Antibiotics and Viral Infections: Why They Don’t Work to Treat Cold, COVID-19 or Flu Symptoms


When you’re feeling under the weather, you want a quick way to find relief. Unfortunately, not all symptoms can be fixed by taking a pill or swallowing some medicine. When you have a viral illness, like the flu, COVID-19, or a cold, not having a rapid path to feeling better can be frustrating.

We all know that antibiotics help you feel better when you’re suffering from a bacterial illness, like a sinus infection or ear infection. But sadly, these miracle drugs don’t work when your symptoms are being caused by a virus. In fact, taking antibiotics when you don’t need them increases the risk of antibiotic resistance and makes them less effective when you really do.

Since about 8 out of 10 upper respiratory infections are caused by viruses, antibiotics can’t treat them. In this article, we’ll explore what antibiotics are, why they can’t relieve cold or flu symptoms, and what you can do instead to start feeling better.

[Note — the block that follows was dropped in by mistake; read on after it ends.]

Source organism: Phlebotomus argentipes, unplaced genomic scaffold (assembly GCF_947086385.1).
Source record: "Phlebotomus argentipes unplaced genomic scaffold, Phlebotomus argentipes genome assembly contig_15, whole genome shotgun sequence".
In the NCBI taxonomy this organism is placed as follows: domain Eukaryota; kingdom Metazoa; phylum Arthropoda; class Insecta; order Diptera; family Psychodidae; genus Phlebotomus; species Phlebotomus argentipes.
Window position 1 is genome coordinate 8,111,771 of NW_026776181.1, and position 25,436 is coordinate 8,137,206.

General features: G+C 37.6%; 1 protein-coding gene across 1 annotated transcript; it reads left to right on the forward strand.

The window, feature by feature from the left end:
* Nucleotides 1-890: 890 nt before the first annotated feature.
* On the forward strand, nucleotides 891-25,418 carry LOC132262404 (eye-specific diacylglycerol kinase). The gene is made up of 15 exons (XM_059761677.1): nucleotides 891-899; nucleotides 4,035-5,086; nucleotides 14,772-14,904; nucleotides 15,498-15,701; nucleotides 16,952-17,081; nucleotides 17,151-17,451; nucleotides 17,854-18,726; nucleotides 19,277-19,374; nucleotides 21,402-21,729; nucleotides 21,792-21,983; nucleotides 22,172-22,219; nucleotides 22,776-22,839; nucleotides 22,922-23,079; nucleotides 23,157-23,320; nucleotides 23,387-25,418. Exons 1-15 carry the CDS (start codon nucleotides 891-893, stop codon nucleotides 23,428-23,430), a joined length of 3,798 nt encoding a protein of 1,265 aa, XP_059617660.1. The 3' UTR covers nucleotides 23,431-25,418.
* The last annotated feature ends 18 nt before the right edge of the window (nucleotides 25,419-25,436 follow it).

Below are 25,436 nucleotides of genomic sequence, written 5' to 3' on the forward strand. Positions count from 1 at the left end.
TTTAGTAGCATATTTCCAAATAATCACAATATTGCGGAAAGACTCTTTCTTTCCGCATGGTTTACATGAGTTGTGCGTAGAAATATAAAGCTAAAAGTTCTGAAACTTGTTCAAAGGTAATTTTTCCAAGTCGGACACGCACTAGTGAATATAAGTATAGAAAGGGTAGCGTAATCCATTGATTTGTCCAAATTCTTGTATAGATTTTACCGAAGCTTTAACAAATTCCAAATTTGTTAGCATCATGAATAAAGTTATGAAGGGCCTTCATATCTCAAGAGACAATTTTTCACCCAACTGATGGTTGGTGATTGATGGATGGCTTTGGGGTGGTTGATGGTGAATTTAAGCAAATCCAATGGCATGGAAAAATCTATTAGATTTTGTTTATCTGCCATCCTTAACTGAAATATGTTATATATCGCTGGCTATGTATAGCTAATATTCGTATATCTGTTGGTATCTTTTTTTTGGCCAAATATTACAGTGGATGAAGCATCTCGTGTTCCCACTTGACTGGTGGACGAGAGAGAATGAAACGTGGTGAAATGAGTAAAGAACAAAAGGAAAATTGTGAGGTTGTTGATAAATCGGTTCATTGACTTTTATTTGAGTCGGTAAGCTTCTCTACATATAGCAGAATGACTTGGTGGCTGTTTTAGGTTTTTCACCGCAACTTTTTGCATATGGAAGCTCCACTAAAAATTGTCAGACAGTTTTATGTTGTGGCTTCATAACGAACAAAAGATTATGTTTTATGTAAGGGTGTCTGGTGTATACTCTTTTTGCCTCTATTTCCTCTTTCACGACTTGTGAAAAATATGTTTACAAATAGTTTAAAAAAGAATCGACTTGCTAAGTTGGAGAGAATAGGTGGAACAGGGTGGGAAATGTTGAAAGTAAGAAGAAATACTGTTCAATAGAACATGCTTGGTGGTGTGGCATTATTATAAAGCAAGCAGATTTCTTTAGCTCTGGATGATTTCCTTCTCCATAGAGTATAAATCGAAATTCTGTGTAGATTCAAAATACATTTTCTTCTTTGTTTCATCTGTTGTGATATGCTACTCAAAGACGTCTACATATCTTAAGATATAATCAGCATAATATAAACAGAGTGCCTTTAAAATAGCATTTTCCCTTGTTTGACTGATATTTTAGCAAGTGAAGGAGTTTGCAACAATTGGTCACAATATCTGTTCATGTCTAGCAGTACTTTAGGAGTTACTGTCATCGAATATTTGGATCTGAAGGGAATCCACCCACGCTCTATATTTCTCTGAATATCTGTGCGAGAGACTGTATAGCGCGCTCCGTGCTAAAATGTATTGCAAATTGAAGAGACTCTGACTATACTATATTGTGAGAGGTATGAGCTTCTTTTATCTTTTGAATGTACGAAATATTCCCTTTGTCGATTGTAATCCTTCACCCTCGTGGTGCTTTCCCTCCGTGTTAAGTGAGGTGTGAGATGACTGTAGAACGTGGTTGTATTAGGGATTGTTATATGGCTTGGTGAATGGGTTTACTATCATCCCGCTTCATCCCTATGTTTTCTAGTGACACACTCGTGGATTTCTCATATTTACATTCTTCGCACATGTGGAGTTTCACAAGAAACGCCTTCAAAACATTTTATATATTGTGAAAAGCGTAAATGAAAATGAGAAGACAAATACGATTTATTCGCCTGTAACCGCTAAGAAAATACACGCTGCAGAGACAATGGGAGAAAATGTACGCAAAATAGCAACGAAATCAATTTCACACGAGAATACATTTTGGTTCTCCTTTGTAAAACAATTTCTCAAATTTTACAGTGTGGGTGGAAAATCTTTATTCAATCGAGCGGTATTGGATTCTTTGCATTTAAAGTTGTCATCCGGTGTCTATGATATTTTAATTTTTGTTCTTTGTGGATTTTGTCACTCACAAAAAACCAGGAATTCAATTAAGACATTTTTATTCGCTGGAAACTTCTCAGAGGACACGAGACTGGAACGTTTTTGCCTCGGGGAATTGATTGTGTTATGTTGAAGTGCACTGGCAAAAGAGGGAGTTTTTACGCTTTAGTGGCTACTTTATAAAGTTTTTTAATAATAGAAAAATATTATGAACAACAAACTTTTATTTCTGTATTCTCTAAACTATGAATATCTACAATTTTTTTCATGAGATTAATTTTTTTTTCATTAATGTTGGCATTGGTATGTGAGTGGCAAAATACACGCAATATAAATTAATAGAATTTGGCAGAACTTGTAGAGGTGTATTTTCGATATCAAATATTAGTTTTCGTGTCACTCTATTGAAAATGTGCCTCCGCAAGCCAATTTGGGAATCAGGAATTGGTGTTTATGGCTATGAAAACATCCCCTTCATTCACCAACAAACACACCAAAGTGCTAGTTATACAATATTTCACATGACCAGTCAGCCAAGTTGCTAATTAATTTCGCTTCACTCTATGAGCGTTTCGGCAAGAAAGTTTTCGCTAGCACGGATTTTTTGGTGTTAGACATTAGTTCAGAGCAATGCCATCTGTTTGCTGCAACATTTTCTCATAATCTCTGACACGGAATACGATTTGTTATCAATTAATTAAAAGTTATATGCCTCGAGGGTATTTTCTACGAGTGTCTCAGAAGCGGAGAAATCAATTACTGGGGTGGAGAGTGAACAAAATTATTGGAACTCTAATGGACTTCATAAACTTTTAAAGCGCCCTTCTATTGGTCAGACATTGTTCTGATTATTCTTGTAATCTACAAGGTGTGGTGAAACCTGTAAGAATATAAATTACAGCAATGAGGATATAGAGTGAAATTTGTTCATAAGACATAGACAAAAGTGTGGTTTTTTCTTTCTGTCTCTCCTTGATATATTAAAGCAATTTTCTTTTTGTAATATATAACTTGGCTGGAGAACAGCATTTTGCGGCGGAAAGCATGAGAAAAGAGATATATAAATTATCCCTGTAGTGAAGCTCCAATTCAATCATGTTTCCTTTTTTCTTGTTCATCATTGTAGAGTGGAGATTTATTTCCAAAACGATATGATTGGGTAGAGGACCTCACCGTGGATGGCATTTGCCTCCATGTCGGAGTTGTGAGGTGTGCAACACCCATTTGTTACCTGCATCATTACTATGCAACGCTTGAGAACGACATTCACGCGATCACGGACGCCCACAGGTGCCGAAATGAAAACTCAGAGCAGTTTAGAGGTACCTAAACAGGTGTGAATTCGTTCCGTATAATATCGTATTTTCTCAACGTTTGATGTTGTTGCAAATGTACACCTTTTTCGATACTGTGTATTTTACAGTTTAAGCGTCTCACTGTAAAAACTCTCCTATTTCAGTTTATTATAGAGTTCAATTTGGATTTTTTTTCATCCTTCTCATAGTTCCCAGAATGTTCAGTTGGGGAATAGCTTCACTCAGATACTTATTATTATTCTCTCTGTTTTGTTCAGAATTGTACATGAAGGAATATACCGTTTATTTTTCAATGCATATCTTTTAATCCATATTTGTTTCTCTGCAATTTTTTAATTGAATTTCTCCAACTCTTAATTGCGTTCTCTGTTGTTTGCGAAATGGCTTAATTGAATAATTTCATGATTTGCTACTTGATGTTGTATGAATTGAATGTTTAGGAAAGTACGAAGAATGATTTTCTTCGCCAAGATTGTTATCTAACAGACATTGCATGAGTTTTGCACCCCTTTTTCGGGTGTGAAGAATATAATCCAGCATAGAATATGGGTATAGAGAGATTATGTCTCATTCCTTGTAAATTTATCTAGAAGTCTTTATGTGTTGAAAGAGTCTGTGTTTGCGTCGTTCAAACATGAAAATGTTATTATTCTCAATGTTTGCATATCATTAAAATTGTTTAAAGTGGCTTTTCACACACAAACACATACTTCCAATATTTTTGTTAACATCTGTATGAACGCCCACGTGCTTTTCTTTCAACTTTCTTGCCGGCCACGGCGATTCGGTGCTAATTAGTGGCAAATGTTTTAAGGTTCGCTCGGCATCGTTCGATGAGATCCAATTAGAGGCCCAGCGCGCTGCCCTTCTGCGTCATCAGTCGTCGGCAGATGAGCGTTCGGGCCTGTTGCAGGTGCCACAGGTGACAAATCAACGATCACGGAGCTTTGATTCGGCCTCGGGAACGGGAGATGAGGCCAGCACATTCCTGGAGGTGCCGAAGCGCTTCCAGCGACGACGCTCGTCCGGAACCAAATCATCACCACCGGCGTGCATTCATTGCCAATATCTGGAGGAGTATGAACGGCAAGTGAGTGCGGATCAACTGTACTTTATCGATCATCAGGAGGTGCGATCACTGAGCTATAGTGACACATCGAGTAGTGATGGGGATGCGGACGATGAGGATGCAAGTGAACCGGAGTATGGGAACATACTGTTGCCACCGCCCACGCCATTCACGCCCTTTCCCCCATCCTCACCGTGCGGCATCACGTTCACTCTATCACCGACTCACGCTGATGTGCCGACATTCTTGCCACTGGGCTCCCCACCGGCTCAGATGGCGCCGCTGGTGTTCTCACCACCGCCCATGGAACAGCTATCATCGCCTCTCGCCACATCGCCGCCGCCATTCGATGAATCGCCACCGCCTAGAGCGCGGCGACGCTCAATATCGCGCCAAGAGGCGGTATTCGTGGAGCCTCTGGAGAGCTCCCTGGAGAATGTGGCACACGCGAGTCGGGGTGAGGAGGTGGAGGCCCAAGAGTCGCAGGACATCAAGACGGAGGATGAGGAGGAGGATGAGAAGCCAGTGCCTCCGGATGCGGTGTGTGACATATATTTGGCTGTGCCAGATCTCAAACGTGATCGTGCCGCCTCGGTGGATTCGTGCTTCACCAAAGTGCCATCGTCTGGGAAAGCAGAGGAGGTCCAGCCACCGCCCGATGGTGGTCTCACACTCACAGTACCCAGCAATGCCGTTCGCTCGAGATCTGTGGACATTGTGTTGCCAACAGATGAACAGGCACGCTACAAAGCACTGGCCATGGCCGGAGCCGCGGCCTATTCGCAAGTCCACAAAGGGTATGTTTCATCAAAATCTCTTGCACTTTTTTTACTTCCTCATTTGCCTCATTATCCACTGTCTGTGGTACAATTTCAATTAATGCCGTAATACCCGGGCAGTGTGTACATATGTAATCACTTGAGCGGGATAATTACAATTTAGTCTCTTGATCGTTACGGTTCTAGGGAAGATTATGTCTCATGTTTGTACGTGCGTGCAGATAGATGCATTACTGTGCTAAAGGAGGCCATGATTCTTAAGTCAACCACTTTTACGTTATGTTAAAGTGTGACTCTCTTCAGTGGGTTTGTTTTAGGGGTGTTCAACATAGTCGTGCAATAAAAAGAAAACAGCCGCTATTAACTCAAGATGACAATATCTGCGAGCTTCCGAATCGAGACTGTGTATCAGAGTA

What Are Antibiotics and How Do They Work?

Antibiotics have been around since 1928 when penicillin was first discovered. Since then, they’ve saved countless lives and reshaped how we treat bacterial infections. Today, there are more than 100 types of antibiotics that are used to treat everything from mild infections to life-threatening ones.

Antibiotics work by attacking bacteria in your body. Although billions of helpful bacteria live in your body naturally, invading strains can make you sick. Sometimes, the body’s immune system can’t fight off the attackers on its own. Antibiotics offer a helping hand by targeting the harmful bacteria to either kill it directly or stop it from spreading while your body recovers.

Antibiotics and Viral Illnesses

Since antibiotics work by attacking bacteria, they are only effective if there are bacteria to attack. However, most common illnesses are caused by viruses—not bacteria. Viruses are much smaller than bacterial cells and work differently. This means antibiotics can’t attack them and, in turn, can’t relieve your symptoms.